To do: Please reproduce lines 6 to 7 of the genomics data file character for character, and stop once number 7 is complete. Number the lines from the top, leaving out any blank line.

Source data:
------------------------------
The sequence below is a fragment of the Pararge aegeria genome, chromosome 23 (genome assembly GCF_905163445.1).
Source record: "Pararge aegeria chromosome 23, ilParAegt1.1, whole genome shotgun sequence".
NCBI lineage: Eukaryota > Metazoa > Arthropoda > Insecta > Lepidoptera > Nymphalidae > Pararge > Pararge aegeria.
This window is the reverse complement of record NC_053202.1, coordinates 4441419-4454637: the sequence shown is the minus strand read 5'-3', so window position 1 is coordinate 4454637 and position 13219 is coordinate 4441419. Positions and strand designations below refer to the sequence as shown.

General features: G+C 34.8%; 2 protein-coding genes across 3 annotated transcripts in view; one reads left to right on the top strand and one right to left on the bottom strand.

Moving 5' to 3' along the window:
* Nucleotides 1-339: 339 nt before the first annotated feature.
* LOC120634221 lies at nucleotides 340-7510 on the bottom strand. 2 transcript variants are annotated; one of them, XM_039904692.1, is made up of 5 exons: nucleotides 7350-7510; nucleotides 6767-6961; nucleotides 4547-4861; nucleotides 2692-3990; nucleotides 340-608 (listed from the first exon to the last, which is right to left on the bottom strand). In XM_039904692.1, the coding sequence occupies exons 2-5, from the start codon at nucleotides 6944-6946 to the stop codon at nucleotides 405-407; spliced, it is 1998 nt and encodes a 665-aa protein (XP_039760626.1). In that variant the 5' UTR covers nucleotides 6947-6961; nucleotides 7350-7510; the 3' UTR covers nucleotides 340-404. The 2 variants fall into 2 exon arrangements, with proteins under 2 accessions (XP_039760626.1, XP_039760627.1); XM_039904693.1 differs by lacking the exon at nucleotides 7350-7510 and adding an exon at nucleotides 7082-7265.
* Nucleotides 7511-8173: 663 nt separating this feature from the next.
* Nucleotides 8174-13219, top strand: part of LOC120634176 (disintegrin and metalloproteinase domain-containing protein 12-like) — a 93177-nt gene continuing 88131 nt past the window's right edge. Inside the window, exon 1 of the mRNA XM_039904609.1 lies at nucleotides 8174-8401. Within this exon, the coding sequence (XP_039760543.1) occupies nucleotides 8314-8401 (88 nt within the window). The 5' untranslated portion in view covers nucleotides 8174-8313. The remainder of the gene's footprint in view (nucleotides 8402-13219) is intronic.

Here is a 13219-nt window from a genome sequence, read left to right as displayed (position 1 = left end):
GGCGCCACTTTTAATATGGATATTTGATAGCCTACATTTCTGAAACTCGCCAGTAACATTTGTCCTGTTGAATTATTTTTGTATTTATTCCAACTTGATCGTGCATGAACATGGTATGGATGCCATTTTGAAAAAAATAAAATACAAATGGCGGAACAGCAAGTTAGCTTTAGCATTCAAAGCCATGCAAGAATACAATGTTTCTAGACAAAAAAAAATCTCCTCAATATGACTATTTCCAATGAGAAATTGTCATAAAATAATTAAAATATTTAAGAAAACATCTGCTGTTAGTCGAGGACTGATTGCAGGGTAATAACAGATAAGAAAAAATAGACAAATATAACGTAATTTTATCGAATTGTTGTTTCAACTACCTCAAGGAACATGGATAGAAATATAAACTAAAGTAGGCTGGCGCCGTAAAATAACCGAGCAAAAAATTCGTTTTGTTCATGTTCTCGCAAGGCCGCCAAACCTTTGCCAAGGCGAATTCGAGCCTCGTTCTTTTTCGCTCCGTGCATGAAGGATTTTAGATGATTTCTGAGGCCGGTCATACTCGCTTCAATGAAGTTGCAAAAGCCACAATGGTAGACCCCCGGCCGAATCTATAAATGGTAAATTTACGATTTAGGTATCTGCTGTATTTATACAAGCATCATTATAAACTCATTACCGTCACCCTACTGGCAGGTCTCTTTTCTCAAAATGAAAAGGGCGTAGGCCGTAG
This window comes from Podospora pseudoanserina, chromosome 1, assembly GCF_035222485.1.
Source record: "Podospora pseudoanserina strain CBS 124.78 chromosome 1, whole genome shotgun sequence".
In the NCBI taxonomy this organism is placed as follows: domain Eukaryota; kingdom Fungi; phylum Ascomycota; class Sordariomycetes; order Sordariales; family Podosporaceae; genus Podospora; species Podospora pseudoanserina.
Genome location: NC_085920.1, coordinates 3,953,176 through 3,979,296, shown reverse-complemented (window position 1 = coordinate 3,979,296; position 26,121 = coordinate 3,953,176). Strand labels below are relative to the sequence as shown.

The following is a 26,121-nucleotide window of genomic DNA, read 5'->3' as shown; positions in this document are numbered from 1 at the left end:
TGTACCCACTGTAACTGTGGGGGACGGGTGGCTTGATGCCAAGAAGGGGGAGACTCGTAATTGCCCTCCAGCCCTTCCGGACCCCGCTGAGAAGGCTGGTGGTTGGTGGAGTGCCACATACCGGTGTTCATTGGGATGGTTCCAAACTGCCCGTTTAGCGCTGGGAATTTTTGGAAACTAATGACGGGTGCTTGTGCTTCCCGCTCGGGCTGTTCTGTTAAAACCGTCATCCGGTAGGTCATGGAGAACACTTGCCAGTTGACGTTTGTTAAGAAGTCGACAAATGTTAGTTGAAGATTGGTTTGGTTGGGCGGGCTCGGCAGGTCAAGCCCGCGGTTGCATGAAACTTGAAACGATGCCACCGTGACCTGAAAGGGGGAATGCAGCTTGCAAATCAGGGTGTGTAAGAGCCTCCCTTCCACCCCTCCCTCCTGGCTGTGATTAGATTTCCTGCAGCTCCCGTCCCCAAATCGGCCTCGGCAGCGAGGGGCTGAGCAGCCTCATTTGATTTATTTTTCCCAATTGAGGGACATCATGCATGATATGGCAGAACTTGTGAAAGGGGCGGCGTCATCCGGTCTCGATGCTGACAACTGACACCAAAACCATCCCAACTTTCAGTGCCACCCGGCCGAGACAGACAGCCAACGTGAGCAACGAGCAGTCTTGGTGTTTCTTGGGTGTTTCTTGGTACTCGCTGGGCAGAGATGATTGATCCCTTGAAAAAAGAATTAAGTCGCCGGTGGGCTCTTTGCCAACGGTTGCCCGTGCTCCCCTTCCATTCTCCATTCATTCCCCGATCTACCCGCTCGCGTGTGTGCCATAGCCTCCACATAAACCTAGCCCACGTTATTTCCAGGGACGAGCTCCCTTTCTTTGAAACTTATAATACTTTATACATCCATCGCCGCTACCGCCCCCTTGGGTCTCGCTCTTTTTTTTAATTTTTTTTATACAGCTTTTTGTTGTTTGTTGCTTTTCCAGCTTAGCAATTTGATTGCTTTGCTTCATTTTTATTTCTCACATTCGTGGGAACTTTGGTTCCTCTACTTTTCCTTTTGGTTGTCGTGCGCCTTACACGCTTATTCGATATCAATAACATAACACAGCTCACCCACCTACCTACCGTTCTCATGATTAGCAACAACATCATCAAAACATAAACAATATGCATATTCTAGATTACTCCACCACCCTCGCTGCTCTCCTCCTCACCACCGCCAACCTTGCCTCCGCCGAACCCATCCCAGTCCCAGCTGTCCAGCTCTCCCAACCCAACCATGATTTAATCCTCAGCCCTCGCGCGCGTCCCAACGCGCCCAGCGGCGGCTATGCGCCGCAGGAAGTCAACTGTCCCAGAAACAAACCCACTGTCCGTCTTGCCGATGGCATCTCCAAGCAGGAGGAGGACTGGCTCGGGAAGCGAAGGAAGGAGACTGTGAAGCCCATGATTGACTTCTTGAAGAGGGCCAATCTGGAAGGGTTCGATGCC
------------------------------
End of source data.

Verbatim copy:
Moving 5' to 3' along the window:
* Nucleotides 1-339: 339 nt before the first annotated feature.